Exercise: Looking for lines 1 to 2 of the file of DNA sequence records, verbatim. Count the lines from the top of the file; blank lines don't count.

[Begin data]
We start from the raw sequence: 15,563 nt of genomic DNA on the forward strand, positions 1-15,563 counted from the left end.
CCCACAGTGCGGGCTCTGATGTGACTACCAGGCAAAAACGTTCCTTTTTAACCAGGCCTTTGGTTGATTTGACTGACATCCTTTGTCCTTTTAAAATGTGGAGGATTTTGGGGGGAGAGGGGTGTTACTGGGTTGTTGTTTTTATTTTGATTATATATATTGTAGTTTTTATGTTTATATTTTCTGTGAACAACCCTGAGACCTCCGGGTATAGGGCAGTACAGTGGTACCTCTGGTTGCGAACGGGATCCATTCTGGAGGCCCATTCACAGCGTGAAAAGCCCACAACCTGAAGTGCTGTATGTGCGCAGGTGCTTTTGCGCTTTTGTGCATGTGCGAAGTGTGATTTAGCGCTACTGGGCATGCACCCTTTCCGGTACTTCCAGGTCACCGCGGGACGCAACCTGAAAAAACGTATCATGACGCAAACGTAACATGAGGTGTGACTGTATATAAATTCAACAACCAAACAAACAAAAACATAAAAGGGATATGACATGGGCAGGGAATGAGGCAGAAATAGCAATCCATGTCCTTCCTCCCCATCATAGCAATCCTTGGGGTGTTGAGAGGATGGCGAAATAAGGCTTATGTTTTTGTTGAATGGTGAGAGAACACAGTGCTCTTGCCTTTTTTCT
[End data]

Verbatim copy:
We start from the raw sequence: 15,563 nt of genomic DNA on the forward strand, positions 1-15,563 counted from the left end.
CCCACAGTGCGGGCTCTGATGTGACTACCAGGCAAAAACGTTCCTTTTTAACCAGGCCTTTGGTTGATTTGACTGACATCCTTTGTCCTTTTAAAATGTGGAGGATTTTGGGGGGAGAGGGGTGTTACTGGGTTGTTGTTTTTATTTTGATTATATATATTGTAGTTTTTATGTTTATATTTTCTGTGAACAACCCTGAGACCTCCGGGTATAGGGCAGTACAGTGGTACCTCTGGTTGCGAACGGGATCCATTCTGGAGGCCCATTCACAGCGTGAAAAGCCCACAACCTGAAGTGCTGTATGTGCGCAGGTGCTTTTGCGCTTTTGTGCATGTGCGAAGTGTGATTTAGCGCTACTGGGCATGCACCCTTTCCGGTACTTCCAGGTCACCGCGGGACGCAACCTGAAAAAACGTATCATGACGCAAACGTAACATGAGGTGTGACTGTATATAAATTCAACAACCAAACAAACAAAAACATAAAAGGGATATGACATGGGCAGGGAATGAGGCAGAAATAGCAATCCATGTCCTTCCTCCCCATCATAGCAATCCTTGGGGTGTTGAGAGGATGGCGAAATAAGGCTTATGTTTTTGTTGAATGGTGAGAGAACACAGTGCTCTTGCCTTTTTTCT